“Of course, I want to commend all the members of NJREA and its leadership for the wonderful job you have always done,” said Vince Giordano, former executive director of NJEA. “I said it then and I say it now, if there was a group of people in the organization that you could always rely on, no matter what the need, NJREA was the first team you you knew you could count.”

Edithe “Edie” Fulton, president of the NJEA from 1981 to 1985 and from 2001 to 2005, said: “I must tell you, as a member of both the NJEA and the NJREA, that I love this organization for as many years as I have been a part of it, and I want our members to feel the same way today.

NJEA officers shared remarks with guests.

“Here I’m talking to people who are committed to their profession, but you also fundamentally understood that it was the advocacy – the after-hours advocacy in our schools that also really helped make a difference for our students,” said NJEA President Sean M. dit Spiller. He also noted that NJREA members are as committed now as they were before their retirement to helping those who came to the profession after them.

“It is the love we have for ourselves, for each other, our profession and the public good that makes us collectively strong,” said NJEA Vice President Steve Beatty. “When I walk into a room with a lawmaker or policymaker, I know they see the tens of thousands of active retirees who support us, and that’s why we’re here to celebrate you.”

“It has been the joy of my job to be the NJREA Liaison,” said NJEA Secretary-Treasurer Petal Robertson. “There really is no better example of what it means to be a union than people who are always ready to serve, protect and honor these students, classes and educators in a way that may not affect them. -be not directly. You have been a gift to our union.

NJREA Membership Chair Fran Davis and NJREA Membership Chair Barbra Toczko, with assistance from NJEA staff members Nello Ciccone and Chris Curto, produced a video that gave guests what they called an “explosion from the past, from a galaxy far, far away”. Various NJREA members shared facts about successive decades of the association’s history beginning in the 1920s. After each scene, Toczko asked guests trivial questions about each successive era and handed out prizes when the questions have been correctly answered.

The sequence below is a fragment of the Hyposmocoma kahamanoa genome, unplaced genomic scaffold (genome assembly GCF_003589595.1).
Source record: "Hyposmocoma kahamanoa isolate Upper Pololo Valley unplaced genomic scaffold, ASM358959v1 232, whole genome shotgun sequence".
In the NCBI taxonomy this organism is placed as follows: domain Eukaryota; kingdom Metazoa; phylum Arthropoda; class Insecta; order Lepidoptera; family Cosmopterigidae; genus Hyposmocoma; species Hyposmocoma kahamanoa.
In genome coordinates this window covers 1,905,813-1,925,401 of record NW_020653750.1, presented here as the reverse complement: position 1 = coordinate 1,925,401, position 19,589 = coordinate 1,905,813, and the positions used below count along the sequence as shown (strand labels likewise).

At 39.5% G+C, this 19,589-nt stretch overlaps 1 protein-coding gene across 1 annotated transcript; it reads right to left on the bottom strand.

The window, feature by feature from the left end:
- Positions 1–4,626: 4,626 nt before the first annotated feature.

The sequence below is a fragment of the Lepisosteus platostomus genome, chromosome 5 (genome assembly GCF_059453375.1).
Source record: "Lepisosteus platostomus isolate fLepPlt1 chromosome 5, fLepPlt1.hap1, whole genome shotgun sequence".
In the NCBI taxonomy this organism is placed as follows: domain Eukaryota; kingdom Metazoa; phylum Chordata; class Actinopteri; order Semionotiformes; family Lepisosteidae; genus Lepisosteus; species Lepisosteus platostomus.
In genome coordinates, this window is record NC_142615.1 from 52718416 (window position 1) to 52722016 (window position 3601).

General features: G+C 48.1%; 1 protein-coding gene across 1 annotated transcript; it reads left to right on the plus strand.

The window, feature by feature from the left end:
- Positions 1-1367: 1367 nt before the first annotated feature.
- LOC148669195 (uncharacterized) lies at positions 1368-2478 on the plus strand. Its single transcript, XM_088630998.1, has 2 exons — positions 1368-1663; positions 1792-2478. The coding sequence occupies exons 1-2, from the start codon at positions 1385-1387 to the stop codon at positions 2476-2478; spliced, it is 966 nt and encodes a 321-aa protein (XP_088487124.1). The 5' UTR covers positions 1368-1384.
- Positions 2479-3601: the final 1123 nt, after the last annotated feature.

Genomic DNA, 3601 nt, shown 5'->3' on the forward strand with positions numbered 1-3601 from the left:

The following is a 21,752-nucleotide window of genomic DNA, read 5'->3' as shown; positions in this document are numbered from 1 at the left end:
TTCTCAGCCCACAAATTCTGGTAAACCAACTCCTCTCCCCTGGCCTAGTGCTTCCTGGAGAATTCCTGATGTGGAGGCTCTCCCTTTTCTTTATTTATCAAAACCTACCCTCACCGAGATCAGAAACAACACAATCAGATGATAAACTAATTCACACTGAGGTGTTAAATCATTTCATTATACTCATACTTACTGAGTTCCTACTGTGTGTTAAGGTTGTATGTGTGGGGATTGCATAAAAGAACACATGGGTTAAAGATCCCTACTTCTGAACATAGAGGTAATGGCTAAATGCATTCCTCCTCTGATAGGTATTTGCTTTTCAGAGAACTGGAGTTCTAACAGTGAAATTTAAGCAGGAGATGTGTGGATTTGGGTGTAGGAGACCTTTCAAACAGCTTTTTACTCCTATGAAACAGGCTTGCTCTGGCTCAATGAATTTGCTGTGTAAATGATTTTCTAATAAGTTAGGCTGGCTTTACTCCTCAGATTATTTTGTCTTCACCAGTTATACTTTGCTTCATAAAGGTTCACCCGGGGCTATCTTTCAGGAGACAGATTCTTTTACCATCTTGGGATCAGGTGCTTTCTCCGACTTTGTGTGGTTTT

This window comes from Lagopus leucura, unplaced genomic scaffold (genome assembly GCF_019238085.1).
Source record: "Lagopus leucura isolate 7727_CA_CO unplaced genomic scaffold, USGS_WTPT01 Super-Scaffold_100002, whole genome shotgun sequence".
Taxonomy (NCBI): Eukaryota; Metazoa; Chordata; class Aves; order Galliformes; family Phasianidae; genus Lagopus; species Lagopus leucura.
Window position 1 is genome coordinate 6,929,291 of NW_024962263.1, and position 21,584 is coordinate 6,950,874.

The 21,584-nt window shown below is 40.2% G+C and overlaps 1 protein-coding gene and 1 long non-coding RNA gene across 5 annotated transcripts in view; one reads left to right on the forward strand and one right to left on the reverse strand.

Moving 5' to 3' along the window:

Two unexpected years in the making, the celebration offered moments of camaraderie and reconnection. Throughout the afternoon, laughter and tears echoed through the room as distant memories were recalled and “battle scars” were remembered.

“One of the most special things about this event was the ability to come together,” Spiller said. “But those two years have allowed us, if nothing else, to appreciate that it’s not a given that we get to come together.”

Judy Perkins, NJREA President from 2017-2021, shared remarks from former NJEA President Michael Johnson, who was unable to attend in person. Johnson, who served as the NJEA’s president from 1997 to 2001, noted in his remarks that when he was secretary-treasurer of the NJEA, he was the NJEA’s first liaison officer with the NJREA.

“Today we applaud you the backbone, heart and soul of NJREA,” Perkins shared on behalf of Johnson. “NJEA relies so much on you and your strength to take on important issues for both organizations.”

Perkins concluded the program with a familiar Irish blessing: “Let the road rise to meet you. May the wind always be at your back. May the sun shine warm on your face; the rains fall gently on your fields and until we meet again, may God hold you in the palm of his hand.

Stephanie L. Natera is Associate Director of Public Relations in the NJEA Communications Division. She can be contacted at [email protected]